However, if officers arrest someone for calling another person ugly, a prosecutor could charge them. After all, calling someone ugly may be rude, but it’s not illegal in any state or federal laws.

5. Planted Evidence

New York City law enforcement agencies identify and investigate crimes. This process involves arresting wrongdoers, and they follow strict federal regulations regarding such tasks.

However, as with any organization, some officers don’t always go by the book. Instead of gathering and analyzing the available evidence, some plant or fabricate evidence to achieve their desired results. 

Officers commit this type of police misconduct for various reasons, including:

  • Feeling strongly that a person is guilty of a crime, but there’s not enough evidence to prove it
  • Wanting to send a criminal to jail for another crime that the law cannot pin against them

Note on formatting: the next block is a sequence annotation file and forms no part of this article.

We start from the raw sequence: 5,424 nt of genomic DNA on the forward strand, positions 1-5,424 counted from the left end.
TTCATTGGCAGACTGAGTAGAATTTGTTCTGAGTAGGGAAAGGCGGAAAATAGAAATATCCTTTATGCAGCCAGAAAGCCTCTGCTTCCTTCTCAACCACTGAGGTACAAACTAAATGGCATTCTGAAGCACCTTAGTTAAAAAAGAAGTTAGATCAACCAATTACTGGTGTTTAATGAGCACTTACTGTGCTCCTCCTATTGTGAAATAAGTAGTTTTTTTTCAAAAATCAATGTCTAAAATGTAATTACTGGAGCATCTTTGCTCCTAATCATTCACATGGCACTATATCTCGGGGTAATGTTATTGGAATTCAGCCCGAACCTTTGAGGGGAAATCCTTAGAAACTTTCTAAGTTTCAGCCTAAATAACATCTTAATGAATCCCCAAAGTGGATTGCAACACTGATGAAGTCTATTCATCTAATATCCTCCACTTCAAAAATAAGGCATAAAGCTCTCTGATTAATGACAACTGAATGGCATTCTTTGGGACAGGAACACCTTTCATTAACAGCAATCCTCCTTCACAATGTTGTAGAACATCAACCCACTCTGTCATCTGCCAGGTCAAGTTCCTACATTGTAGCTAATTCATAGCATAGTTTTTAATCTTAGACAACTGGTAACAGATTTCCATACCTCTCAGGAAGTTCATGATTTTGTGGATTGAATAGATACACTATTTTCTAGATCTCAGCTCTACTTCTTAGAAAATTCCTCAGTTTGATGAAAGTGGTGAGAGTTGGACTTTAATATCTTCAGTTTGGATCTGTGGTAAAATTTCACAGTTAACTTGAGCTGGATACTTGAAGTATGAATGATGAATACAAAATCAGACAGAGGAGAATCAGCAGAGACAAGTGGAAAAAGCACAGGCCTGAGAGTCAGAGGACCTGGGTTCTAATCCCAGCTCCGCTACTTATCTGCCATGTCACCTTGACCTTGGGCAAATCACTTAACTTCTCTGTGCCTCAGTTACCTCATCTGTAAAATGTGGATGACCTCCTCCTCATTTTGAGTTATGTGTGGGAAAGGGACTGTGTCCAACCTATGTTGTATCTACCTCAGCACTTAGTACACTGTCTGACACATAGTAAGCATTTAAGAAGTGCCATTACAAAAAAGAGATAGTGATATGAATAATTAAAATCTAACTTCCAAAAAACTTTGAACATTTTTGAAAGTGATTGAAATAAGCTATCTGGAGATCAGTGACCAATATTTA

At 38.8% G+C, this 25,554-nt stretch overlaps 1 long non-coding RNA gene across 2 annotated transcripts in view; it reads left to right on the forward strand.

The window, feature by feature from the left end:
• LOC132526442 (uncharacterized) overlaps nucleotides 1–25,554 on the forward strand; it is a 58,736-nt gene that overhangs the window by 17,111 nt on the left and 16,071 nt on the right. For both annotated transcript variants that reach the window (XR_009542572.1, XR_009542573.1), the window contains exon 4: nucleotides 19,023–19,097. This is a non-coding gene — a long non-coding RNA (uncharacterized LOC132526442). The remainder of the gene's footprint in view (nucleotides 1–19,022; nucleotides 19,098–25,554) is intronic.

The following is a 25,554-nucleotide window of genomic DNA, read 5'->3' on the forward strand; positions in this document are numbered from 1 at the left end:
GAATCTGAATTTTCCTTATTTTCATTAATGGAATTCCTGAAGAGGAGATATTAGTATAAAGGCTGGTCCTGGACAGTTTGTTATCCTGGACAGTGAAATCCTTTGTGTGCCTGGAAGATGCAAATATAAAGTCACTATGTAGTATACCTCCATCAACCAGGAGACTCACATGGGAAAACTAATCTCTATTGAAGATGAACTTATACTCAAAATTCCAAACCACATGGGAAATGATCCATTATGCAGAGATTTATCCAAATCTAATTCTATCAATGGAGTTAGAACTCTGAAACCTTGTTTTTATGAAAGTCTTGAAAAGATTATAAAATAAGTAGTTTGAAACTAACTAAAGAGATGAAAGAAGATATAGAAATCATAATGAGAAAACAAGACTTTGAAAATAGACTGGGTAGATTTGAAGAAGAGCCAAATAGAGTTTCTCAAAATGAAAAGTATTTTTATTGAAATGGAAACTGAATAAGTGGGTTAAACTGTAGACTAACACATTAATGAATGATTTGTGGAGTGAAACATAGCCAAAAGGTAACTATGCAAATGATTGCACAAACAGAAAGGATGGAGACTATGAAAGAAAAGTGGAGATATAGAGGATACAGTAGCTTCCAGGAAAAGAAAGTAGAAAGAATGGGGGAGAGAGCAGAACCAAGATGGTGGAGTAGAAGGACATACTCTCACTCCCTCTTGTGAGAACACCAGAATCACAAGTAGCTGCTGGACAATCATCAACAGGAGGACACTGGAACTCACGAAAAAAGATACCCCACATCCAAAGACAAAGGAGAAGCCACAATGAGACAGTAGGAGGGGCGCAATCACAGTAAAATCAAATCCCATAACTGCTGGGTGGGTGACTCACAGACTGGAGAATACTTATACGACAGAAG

• Feeling pressure to solve a case quickly
  • Covering their illegal acts or those of their loved ones, relatives, or friends
  • Padding their arrest records to speed up the promotion process
  • Getting revenge on someone

No matter how noble or cruel the intention is, none of these examples are valid. They may lead to wrongful convictions, incarcerations, and arrests, which is a clear violation of the victim’s constitutional rights.

6. Racial Profiling

Despite the progress that the U.S. has made against racial discrimination, some New York City police carry racial biases. 

Racial profiling by law enforcement officials is most often seen in officers identifying people of color as wrongdoers more often than White people. They may also have prejudices against an individual’s religion or nationality. Any such act is illegal and violates the Civil Rights Act of 1964.